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Monday, September 3, 2007

What Park Rapids Lake Property Has to Offer

The trail of history can be found in the forests and foothills, along the waterways and in the villages of the Lake Country Scenic Byway. History’s footprints lead in all directions. At the western end of the Byway, Detroit Lakes lies on one of the historic ox-cart trails used by freighters to haul merchandise from St. Paul to the Hudson Bay post at Fort Garry in Manitoba. Driving east on Highway 34, you’ll climb Detroit Mountain, where the Anishinabe people once kept watch over their land. The Detroit Lakes area is where America’s second oldest skeleton was discovered, a Minnesota woman believed to be between 7,000 to 12,000 years old.

Continue driving east and you’ll come to the Ottertail River, the headwaters of the Red River of the North. Although the river runs south at this point, all of the water eventually flows north into the arctic. The Ottertail River has historic significance because it was once the scene of huge timber drives, floating the logs to the mill at the town of Frazee.

Drive through the scenic Smoky Hills between Snellman and Osage and you’ll pass over the Laurentian Divide. The Divide marks the height of land that separates all watersheds in the continental US that flow north to Hudson Bay from the watersheds flowing south to the Gulf of Mexico.

The next town you come to is the historic community of Park Rapids, where 1860s lumbermen discovered the area was covered with majestic pine. In 1879, the first settlers left the train at Verndale and traveled by horsedrawn wagon 50 miles through swamps and forests, to reach the prime farming lands of the Shell Prairies. With settlement came the Great Northern Railroad Company, which ran its first train through Park Rapids in 1891. In 1897, a passenger train nicknamed “The Blueberry Special” began a daily schedule that continued until 1952. Tourism grew in the area, and from 1890 to 1910 a double-deck excursion boat operated on the Fish Hook River. Resorts began to developalong the clean, clear lakes, advertising sandy beaches and sport fishing.

North of Park Rapids on Highway 71, the Lake Country Scenic Byway travels to Itasca State Park and the headwaters of te Mississippi. Follow in the footsteps of Ozawindib, Henry Rowe Schoolcraft’s Indian guide, who led the expedition to the headwaters. Evidence of civilization here dates back 8,000 years. Explore old-growth timber and stands of timber of virgin red and Norway pine over 200 years old. Historic structures include Douglas Lodge, Clubhouse, Old Timer’s Cabin, Forest Inn and the Mississippi Headwaters. Tour the new Jacob V. Brower Visitor Center. Itasca State Park is Minnesota’s oldest state park established in 1891.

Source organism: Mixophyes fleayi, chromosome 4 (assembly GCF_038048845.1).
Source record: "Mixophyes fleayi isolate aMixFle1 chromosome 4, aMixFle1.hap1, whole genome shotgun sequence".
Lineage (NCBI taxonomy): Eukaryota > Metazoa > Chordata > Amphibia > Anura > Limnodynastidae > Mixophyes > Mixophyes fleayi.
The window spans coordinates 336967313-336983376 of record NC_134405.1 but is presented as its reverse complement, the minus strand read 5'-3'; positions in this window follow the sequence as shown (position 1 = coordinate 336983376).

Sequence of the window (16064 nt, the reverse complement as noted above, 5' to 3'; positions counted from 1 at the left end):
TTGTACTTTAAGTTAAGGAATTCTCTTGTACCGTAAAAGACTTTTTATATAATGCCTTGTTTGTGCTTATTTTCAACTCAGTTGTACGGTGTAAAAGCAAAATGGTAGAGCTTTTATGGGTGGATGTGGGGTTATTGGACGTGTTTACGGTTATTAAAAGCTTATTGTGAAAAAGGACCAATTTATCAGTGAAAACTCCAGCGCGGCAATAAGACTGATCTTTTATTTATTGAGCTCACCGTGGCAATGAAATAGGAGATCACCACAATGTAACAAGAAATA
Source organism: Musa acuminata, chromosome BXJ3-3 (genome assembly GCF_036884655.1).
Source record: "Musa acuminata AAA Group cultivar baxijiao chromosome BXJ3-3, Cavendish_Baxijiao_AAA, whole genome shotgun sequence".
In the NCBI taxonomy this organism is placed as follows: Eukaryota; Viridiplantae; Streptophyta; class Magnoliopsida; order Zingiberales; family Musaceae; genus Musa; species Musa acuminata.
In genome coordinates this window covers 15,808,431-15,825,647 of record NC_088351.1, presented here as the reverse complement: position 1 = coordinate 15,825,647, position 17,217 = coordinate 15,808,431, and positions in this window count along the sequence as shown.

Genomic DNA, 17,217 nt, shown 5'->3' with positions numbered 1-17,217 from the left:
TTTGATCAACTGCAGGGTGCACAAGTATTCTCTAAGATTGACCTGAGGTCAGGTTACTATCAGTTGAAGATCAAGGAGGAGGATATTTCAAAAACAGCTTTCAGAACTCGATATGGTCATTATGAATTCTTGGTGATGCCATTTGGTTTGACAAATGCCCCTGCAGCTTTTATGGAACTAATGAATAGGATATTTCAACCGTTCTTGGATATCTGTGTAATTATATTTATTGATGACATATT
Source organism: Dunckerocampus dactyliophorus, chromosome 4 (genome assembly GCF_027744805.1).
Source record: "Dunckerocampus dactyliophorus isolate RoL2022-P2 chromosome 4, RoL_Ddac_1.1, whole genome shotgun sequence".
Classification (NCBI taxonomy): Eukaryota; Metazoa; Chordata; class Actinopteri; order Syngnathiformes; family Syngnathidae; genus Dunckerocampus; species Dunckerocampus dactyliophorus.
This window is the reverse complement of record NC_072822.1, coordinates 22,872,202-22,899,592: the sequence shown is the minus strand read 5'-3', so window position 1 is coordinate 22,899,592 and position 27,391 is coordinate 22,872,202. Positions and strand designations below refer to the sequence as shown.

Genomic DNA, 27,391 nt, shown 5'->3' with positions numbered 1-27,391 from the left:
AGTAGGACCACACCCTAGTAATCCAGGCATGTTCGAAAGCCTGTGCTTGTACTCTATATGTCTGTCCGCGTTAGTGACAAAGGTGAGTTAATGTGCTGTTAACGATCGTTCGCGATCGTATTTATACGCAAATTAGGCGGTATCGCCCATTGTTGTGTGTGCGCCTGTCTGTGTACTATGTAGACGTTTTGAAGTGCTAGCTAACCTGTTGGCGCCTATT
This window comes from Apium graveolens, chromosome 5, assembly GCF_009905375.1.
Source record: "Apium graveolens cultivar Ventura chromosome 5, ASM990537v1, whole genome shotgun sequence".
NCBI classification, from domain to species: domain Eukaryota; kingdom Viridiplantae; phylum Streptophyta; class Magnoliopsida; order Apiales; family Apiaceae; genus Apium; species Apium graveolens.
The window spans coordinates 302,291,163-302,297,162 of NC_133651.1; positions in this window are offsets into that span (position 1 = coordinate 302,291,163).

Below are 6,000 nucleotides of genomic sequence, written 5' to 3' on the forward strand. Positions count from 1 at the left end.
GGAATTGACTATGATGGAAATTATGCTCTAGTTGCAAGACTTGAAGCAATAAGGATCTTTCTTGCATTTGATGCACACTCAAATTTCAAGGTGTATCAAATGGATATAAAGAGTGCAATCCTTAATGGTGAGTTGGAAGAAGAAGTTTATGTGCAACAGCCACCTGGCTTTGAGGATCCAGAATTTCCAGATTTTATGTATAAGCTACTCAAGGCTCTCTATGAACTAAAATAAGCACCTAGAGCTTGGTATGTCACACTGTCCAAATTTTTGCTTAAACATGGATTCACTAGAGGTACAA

Continue east from Park Rapids and you’ll travel past Nevis whose claim is the Home of the World’s Largest Muskie. Further east you’ll find the historic logging community of Akeley, where you can almost hear the booming voice of Paul Bunyan. The mythical lumberjack’s story was created as advertising for the Red River Lumber Company. The town claims to have the world’s largest Paul Bunyan Statue.

The town of Walker lies at the eastern end of the Byway. Walker was a historic steamboat landing on Leech Lake. Today, you can take a cruise of the big lake on a replica steamboat. Leech Lake was the site of the last Indian war in the US, held at Battle Point in 1898 on the Leech Lake Indian Reservation.

In the late ‘30s, the Forest Service and local supporters built the warming chalets and tow ropes for downhill skiing in the Shingobee Recreational Area. Shingobee was one of the first downhill ski areas in Minnesota and attracted visitors from throughout the Midwest to try the new winter sports fad. Located five miles southwest of Walker, off Hwy. 34.

The Old Agency Site in the Chippewa National Forest Located in the Chippewa National Forest, the US’s first National Forest, Leech Lake Agency was opened in 1855 as a means to build schools, blacksmith shops and farms, as well as distribute annuity payments to the Anishinabe after they ceded their lands to the U.S. government. Construction of several log buildings was initiated in 1856, including a mission house and blacksmith shop. By 1865, a sawmill was up and running and additional buildings were erected as the Leech Lake Agency grew in size. After a series of alienating acts between the government and the Anishinabe, troops occupied the agency grounds in 1898 and later exchanged gunfire with the Anishinabe at Battle Point on the east side of Leech Lake. The site of the Old Agency is on the southern shore of Leech Lake at Agency Bay, on the Leech Lake Indian Reservation. No structures remain.

The Lake Country Scenic Byway offers a number of cultural opportunities for the traveler. Visitors who want to learn more about the area’s Indian heritage can attend one of the powwows held throughout the year on the nearby Leech Lake Indian Reservation in the Walker area or the White Earth.

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